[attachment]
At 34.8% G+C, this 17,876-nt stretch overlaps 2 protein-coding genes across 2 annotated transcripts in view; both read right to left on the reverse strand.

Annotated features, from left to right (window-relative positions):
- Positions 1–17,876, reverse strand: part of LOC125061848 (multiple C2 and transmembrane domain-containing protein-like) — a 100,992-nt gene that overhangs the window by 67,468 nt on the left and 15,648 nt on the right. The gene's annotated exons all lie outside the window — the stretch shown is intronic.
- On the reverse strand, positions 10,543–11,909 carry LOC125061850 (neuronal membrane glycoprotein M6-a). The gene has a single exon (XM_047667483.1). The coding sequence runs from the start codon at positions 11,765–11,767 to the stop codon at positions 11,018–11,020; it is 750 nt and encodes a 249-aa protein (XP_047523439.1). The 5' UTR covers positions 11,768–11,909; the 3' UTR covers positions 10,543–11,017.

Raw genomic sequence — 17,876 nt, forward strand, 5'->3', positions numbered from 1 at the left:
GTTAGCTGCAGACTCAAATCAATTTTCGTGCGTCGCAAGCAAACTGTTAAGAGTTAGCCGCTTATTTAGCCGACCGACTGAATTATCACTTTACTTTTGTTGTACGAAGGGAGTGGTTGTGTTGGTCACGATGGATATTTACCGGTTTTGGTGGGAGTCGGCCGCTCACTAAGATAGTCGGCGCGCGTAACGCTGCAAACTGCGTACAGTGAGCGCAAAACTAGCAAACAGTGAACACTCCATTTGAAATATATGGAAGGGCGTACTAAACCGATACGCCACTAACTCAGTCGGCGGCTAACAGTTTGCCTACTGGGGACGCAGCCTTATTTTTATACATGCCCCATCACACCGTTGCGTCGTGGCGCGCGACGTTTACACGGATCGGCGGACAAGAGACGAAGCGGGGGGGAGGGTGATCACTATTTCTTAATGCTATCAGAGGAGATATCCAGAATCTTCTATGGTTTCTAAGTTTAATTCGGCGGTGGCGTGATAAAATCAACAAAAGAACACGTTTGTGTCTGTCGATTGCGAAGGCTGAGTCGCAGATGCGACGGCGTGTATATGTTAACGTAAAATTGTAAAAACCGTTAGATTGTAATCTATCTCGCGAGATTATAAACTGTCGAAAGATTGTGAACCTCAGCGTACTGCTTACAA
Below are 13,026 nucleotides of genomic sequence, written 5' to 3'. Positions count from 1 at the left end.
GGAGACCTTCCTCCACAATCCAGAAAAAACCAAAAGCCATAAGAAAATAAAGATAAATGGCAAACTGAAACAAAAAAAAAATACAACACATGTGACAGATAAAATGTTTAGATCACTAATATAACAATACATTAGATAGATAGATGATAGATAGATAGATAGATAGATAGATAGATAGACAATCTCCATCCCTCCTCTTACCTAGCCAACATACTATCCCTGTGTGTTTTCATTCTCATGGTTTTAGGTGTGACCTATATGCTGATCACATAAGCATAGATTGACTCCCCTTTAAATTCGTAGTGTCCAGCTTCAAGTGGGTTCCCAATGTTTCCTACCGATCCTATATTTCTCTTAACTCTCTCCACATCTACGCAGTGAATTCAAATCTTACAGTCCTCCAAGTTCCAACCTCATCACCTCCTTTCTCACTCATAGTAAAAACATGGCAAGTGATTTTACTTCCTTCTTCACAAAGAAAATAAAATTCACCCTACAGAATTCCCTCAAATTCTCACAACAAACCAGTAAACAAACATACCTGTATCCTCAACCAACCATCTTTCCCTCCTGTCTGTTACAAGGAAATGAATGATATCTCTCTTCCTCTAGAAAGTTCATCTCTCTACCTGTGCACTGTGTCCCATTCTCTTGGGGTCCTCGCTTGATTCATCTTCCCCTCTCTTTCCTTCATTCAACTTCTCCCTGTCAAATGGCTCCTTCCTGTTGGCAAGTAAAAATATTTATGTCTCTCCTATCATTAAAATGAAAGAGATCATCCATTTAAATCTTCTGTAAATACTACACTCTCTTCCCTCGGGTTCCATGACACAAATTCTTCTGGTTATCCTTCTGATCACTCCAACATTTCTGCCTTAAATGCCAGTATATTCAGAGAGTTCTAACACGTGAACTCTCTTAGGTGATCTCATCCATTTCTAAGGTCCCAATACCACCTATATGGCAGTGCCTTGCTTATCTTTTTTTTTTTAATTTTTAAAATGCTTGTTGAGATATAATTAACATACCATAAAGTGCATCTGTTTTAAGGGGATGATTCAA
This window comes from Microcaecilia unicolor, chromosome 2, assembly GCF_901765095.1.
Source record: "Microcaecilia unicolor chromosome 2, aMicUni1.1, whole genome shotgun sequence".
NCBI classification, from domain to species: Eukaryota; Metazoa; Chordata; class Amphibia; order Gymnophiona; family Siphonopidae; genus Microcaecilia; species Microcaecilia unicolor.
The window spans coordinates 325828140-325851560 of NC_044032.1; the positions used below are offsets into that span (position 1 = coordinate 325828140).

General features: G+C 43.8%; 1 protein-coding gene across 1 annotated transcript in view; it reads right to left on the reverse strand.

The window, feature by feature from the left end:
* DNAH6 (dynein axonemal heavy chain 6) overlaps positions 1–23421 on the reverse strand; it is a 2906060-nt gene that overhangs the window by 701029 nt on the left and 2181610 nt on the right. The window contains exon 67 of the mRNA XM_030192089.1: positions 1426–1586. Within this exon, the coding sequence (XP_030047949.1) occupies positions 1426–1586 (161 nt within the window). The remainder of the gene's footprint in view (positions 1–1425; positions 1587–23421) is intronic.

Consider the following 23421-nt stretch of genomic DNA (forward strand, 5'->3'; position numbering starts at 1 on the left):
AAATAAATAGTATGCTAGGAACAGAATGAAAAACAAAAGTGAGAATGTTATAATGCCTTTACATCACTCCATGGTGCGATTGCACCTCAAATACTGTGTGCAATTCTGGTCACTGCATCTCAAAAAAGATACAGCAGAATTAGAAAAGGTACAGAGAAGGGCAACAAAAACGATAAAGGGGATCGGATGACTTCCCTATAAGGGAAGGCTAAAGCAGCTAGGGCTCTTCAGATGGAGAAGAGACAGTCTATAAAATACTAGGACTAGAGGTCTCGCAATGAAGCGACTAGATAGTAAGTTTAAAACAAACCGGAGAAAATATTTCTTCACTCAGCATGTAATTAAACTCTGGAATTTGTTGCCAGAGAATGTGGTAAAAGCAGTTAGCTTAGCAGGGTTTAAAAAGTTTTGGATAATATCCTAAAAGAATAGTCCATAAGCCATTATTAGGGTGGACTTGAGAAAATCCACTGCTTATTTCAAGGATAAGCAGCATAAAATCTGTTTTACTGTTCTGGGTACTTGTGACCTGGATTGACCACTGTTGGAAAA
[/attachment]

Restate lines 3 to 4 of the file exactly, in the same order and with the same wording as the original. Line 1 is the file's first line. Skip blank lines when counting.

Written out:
- Positions 1–17,876, reverse strand: part of LOC125061848 (multiple C2 and transmembrane domain-containing protein-like) — a 100,992-nt gene that overhangs the window by 67,468 nt on the left and 15,648 nt on the right. The gene's annotated exons all lie outside the window — the stretch shown is intronic.
- On the reverse strand, positions 10,543–11,909 carry LOC125061850 (neuronal membrane glycoprotein M6-a). The gene has a single exon (XM_047667483.1). The coding sequence runs from the start codon at positions 11,765–11,767 to the stop codon at positions 11,018–11,020; it is 750 nt and encodes a 249-aa protein (XP_047523439.1). The 5' UTR covers positions 11,768–11,909; the 3' UTR covers positions 10,543–11,017.